Redington’s Chromer Spey: Big Hucks For A Fair Price

Whenever I travel to fish for salmon or steelhead, I like to take two sticks, one usually being some high-end rod that would make me cringe if I broke it, the other a less expensive model that’s perfectly capable of holding its own on the water.

That combination used to be Sage’s Deathstar and Redington’s Dually. These days it might be Sage’s Method or Thomas and Thomas’ DNA, or a lighter Helios2 switch, or even the buttery Echo glass that hides all of our casting weaknesses and is a blast to throw. And the second rod? Right now, I’m not going anywhere without packing along Redington’s Chromer.

I sent that stick with an acquaintance to Idaho’s Clearwater last October and it was returned with two notches in the handle and a report: “This thing launches!”

Fair enough, but I had to know for myself. So I headed to the Clearwater on my own in November, Chromer in tow. As described by Redington, this is a fast-action rod that can throw a lot of line. That’s my opinion, too. It’s not as forgiving as the Echo glass or the Dually, but when you load up the 7126 with a 525 Skagit Flight head it really launches. Ditto when you put a 480 grain Scandi on it.

Some people say they don’t like the looks of this rod, but I love the ink black blank and the black, synthetic rubber sections at the butt of the rod and the head of the cork handle. These give beginning spey anglers a reference of where to place their hands for each cast. I also love the steelhead silvery CHROMER logo that’s placed on the rod. Super high-end? No. Affordable? Yes. A great steelhead rod? I think so. But I’m biassed—on my first day on the water with this rod I was able to reach most of the water I wanted to, and I got three grabs. Ended up one for three, but I’ll take that on the Clearwater and any other river, any day of the year.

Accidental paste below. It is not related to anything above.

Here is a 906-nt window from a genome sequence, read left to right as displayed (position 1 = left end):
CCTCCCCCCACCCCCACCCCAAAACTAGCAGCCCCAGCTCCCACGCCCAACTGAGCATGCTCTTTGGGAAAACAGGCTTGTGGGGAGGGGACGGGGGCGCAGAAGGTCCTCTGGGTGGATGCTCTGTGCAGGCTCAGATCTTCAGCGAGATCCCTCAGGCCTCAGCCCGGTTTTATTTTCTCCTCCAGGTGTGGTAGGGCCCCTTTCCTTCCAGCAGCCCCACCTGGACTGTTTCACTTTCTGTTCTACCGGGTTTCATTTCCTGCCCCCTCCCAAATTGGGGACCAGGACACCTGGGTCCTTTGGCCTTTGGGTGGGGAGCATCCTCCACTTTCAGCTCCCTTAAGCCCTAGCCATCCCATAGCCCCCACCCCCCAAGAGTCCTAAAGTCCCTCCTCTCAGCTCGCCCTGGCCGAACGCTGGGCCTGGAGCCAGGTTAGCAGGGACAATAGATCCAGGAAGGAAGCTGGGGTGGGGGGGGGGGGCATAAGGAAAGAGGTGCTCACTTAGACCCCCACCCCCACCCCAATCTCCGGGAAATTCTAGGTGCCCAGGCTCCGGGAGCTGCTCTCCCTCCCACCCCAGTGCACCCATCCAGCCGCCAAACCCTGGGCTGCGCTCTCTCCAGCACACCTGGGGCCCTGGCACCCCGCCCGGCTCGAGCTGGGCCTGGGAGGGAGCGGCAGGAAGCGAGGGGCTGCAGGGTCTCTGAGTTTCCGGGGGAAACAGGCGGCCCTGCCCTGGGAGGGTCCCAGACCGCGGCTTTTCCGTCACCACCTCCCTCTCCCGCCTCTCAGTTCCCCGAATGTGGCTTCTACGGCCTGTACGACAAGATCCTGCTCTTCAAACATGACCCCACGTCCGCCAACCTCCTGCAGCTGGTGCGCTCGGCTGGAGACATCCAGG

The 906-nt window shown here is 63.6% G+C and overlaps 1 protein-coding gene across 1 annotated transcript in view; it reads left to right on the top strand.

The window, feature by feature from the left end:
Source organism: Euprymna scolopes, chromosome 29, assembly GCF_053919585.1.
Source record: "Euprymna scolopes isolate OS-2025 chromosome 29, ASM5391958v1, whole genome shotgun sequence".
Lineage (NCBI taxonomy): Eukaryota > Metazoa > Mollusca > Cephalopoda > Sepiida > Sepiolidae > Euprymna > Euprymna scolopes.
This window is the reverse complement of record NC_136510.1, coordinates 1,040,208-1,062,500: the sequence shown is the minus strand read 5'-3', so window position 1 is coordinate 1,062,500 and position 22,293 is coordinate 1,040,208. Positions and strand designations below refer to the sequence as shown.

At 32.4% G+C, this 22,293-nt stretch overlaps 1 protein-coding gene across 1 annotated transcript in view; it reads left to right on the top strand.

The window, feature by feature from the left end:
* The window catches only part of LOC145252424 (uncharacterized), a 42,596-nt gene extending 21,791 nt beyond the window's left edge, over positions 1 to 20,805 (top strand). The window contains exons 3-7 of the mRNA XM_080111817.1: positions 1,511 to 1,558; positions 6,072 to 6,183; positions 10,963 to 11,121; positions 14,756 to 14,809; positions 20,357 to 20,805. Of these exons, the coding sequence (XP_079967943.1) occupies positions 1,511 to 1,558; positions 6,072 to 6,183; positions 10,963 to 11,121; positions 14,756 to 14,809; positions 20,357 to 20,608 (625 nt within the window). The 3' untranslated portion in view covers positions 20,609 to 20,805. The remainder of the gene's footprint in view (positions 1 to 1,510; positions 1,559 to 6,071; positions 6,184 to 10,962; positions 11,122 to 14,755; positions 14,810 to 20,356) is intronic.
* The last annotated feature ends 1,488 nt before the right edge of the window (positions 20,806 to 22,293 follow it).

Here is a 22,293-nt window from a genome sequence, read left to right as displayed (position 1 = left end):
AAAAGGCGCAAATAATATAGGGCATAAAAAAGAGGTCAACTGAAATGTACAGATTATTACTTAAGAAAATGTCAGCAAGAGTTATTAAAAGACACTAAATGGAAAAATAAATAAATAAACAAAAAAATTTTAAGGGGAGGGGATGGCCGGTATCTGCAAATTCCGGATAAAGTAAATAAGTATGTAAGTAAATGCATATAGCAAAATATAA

If you are into steelhead but don’t want to break the bank for gear, this is the ideal selection—the Chromer gets you into the game nicely and all for less than $400. It’s available in switch and spey models and it’s a rod you can hammer on—take it through the old growth forests, slide down the high, dirt banks. If it breaks you’re not out a thousand bucks. Would it be painful to break it? For sure, especially with the nice history and karma I already have on this rod. But I’d rather replace the Chromer than a hi-end rod and this way, I can fish steelhead the way I like to, aggressively, and I  may still be able to afford college for my girls. More info at Redington. — Greg Thomas

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2 Responses to Redington’s Chromer Spey: Big Hucks For A Fair Price

  1. Alistair Callegari says:

    My Sage One 8116-4 mysteriously disappeared in transit lately, now I have to replace it.
    Not sure if I want to go with a 12’6″ Spey or a 11’6″ or 11’9″ switch rod. I had been looking hard at the Sage Method in either form, I could not put up with a soft wollopy rod so a fast action is imperative.
    I came to the realization that I could buy both the Chromer Spey and Chromer Switch for less than the price of a single Sage Method.
    I have some time to make up my mind and would love to try both the Chromer Spey and Switch rods before committing.
    Thanks for this review, I like the idea of the rubber tip on the handle for a better grip on the running line when your hands are numb. Whoever thought of that idea did it from experience.

    • Greg Thomas says:

      You can’t go wrong either way. But I will say this: I finally got my Method paired with the right line and it is my go-to rod now. I have the seven weight and it’s a great stick for steelhead. For kings I might go a little heavier. I still like that Chromer, however. Like I said, you can’t go wrong either way, but if I had to make the choice I’d probably go Method if I could afford it.

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